National secretary’s blog


Tuesday 15 July 2014

Education in Lincolnshire : Putting the Jigsaw Back Together

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saveourschools

A guest  post from Lincolnshire

In 2010, Michael Gove promised an educational “revolution” as he rolled out plans to allow all schools to convert to academy status. This would, apparently, increase educational achievement – and in particular enhance the life chances of the most vulnerable.

As a mum and a teacher, I felt duty bound to campaign against the policy. With a group of parents we started the Save Our Schools Campaign in Louth. Our fears were that we were on the cusp of the privatisation of education, and that we would see systems in place to assure accountability, protect the vulnerable, and ensure excellence lost.

We did not see ourselves as people who Gove termed “the enemies of promise.” We saw ourselves as the protectors of it.

So where are we four years later?

I would love to say that I was wrong! I would love to be in a situation where standards were on the up. As painful as it would be to have been wrong, I have four school aged children. Why wouldn’t I want the system they were being educated in to succeed?

The Lincolnshire evidence only highlights the failure of Gove’s revolution.

With the vast majority of secondary schools now converted, we have seen 3 successive years where results at KS 4 have slipped. The fall is not dramatic – we are still above national targets – but it is still a fall whichever way you dress it up. Most worryingly, the gap between the achievements of children on Free School Meals and their peers at KS 4 has actually widened since Gove’s revolution commenced.

This contrasts starkly in comparison to where Lincolnshire schools are flourishing. At primary level, where we still have the majority of schools within council control, we are over achieving on every target. Whether it is Foundation Stage, KS 2 SATS results or narrowing the gap between children on Free School Meals and their peers we have outstanding results.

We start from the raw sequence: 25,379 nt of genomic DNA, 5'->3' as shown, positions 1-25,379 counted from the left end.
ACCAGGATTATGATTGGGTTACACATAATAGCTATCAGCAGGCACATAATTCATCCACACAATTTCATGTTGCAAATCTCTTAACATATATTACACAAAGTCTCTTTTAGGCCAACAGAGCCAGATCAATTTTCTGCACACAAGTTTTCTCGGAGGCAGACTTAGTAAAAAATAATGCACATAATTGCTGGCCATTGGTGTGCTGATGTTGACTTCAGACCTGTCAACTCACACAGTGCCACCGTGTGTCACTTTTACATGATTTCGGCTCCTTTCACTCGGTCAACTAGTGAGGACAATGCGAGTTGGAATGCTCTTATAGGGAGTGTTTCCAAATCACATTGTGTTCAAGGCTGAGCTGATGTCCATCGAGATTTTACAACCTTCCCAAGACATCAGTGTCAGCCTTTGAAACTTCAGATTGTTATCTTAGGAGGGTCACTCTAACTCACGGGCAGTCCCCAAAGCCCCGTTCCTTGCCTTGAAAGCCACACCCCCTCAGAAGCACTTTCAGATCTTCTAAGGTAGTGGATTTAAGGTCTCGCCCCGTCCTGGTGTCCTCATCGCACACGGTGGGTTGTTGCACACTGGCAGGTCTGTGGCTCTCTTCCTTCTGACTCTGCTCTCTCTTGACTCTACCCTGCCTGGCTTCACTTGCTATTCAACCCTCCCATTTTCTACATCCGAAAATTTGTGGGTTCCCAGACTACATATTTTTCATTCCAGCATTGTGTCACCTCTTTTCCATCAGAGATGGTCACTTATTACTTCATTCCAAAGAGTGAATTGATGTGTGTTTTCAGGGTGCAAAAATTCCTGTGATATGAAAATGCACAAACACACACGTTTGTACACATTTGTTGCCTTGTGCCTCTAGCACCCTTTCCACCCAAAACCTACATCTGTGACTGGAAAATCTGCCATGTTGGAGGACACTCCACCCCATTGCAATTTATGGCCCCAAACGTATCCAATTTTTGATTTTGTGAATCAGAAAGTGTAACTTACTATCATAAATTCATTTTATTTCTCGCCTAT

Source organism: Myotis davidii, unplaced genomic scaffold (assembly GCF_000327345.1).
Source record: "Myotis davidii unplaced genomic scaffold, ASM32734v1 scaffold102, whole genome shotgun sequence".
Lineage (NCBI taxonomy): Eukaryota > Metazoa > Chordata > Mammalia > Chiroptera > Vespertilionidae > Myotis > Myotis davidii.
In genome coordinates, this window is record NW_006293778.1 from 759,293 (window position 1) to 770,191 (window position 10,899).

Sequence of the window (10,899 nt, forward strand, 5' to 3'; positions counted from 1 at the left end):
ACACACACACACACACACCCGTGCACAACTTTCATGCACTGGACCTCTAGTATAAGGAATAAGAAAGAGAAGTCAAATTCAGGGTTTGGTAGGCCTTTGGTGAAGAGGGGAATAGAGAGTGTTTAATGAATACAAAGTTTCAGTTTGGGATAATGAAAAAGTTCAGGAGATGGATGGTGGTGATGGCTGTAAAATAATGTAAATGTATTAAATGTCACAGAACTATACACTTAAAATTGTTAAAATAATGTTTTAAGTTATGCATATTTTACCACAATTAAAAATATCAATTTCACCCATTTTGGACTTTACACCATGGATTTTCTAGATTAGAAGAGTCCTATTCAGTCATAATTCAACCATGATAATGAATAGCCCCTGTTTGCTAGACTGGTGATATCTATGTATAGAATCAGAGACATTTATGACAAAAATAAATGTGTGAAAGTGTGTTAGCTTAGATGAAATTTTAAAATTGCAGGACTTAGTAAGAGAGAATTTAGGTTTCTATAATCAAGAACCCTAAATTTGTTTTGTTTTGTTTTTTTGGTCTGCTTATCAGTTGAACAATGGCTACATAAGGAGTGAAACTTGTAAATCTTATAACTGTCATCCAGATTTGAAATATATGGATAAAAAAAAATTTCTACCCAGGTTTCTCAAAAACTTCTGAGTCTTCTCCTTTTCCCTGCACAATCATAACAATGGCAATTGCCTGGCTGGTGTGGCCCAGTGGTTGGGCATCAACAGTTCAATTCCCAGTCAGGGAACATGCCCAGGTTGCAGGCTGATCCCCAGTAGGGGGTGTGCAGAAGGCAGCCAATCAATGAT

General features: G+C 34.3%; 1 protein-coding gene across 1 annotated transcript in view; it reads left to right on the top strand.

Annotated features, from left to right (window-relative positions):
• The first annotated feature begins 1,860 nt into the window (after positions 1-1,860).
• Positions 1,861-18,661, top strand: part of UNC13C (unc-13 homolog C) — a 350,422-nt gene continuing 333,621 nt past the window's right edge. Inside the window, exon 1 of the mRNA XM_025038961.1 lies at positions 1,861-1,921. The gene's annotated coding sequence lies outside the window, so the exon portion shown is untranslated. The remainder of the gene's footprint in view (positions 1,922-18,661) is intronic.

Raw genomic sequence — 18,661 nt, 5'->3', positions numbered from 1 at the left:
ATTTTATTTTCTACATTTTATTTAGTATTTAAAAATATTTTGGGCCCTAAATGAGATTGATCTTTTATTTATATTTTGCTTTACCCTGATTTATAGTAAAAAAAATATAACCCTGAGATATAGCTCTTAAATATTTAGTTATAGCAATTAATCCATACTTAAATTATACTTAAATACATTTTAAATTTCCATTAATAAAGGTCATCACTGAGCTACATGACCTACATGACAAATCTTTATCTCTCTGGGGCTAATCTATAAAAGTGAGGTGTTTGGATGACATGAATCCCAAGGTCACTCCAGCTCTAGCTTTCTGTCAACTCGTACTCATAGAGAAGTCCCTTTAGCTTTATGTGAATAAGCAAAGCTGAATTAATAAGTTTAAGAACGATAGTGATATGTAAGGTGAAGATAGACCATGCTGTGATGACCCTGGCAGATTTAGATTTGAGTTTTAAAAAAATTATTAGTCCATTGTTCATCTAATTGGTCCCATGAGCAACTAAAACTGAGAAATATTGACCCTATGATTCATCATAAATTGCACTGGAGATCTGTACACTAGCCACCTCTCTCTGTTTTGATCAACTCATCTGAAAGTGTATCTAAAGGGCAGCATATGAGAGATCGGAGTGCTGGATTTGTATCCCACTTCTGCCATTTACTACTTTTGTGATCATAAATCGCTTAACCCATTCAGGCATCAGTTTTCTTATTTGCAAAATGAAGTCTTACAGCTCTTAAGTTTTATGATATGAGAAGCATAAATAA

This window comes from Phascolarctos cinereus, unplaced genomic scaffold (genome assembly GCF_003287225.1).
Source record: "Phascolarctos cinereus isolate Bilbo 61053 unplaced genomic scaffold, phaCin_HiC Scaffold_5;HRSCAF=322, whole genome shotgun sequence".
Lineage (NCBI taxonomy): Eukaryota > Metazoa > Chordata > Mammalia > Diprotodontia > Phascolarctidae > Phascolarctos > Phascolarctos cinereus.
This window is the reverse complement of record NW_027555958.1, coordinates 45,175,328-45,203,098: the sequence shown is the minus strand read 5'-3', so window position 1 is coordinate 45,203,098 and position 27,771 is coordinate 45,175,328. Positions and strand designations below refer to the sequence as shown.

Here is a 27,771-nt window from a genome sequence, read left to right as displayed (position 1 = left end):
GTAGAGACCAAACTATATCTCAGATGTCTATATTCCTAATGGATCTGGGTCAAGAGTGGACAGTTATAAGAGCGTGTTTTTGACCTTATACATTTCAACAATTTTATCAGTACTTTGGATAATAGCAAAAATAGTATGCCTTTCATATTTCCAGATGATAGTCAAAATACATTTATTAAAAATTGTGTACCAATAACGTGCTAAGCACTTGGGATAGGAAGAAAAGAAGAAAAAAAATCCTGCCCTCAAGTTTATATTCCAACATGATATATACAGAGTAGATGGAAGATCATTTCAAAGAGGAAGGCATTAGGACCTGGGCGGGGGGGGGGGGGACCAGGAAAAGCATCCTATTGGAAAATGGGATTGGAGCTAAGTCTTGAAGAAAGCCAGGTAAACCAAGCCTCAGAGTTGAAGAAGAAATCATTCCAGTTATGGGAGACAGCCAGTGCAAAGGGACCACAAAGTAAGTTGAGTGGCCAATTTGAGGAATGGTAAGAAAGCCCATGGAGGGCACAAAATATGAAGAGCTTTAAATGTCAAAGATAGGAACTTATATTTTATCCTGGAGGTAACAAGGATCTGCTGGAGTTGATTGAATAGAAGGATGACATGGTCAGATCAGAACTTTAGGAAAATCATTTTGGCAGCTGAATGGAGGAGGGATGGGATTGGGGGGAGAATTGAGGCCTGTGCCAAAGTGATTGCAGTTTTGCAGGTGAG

The reason for that success is that LCC has, within their primary schools, established a collaborative model of working. Schools support and challenge each other. They share staff, resources, training and ideas. This collaborative model, when teamed with great leadership and governance, has international and national recognition as the best way to drive up standards. If Gove had been interested in reality, it is this model – not a competitive one – that he would have used.

The education jigsaw in Lincolnshire is being put back together by the local authority who Gove snatched it from. I am pleased to be part of a positive debate within the County Council on improving secondary standards. Moves are being put in place to re-establish a collaborative approach to secondary education, with schools and academies being encouraged to work together to replicate the success of the primary sector.

A positive future for education locally and nationally must include ensuring that Local Authorities are given back the powers they need to run education in the best interests of all of our children.

 

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